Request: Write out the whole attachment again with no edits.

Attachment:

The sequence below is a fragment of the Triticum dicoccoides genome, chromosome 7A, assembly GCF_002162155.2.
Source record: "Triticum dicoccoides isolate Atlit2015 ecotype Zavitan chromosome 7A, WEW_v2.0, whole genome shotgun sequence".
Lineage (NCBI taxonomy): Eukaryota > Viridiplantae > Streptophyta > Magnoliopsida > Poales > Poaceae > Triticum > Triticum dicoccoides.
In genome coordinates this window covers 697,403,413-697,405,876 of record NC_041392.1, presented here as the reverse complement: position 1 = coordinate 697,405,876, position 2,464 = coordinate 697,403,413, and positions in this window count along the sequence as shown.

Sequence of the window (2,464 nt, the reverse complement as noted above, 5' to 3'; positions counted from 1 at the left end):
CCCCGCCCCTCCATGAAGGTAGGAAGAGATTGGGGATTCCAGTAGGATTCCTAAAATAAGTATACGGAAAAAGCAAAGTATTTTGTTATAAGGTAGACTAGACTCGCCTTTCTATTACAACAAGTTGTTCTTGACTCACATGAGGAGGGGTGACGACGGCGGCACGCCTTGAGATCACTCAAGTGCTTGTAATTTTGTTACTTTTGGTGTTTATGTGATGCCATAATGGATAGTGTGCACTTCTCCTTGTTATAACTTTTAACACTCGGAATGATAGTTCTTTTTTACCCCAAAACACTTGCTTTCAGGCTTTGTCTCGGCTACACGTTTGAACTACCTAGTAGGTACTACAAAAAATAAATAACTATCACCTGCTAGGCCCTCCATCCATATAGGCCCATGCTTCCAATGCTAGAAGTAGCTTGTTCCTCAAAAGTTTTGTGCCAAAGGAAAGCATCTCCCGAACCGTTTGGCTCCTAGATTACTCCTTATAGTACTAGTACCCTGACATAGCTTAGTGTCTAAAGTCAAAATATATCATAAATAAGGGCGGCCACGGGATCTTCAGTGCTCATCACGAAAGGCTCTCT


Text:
The sequence below is a fragment of the Triticum dicoccoides genome, chromosome 7A, assembly GCF_002162155.2.
Source record: "Triticum dicoccoides isolate Atlit2015 ecotype Zavitan chromosome 7A, WEW_v2.0, whole genome shotgun sequence".
Lineage (NCBI taxonomy): Eukaryota > Viridiplantae > Streptophyta > Magnoliopsida > Poales > Poaceae > Triticum > Triticum dicoccoides.
In genome coordinates this window covers 697,403,413-697,405,876 of record NC_041392.1, presented here as the reverse complement: position 1 = coordinate 697,405,876, position 2,464 = coordinate 697,403,413, and positions in this window count along the sequence as shown.

Sequence of the window (2,464 nt, the reverse complement as noted above, 5' to 3'; positions counted from 1 at the left end):
CCCCGCCCCTCCATGAAGGTAGGAAGAGATTGGGGATTCCAGTAGGATTCCTAAAATAAGTATACGGAAAAAGCAAAGTATTTTGTTATAAGGTAGACTAGACTCGCCTTTCTATTACAACAAGTTGTTCTTGACTCACATGAGGAGGGGTGACGACGGCGGCACGCCTTGAGATCACTCAAGTGCTTGTAATTTTGTTACTTTTGGTGTTTATGTGATGCCATAATGGATAGTGTGCACTTCTCCTTGTTATAACTTTTAACACTCGGAATGATAGTTCTTTTTTACCCCAAAACACTTGCTTTCAGGCTTTGTCTCGGCTACACGTTTGAACTACCTAGTAGGTACTACAAAAAATAAATAACTATCACCTGCTAGGCCCTCCATCCATATAGGCCCATGCTTCCAATGCTAGAAGTAGCTTGTTCCTCAAAAGTTTTGTGCCAAAGGAAAGCATCTCCCGAACCGTTTGGCTCCTAGATTACTCCTTATAGTACTAGTACCCTGACATAGCTTAGTGTCTAAAGTCAAAATATATCATAAATAAGGGCGGCCACGGGATCTTCAGTGCTCATCACGAAAGGCTCTCT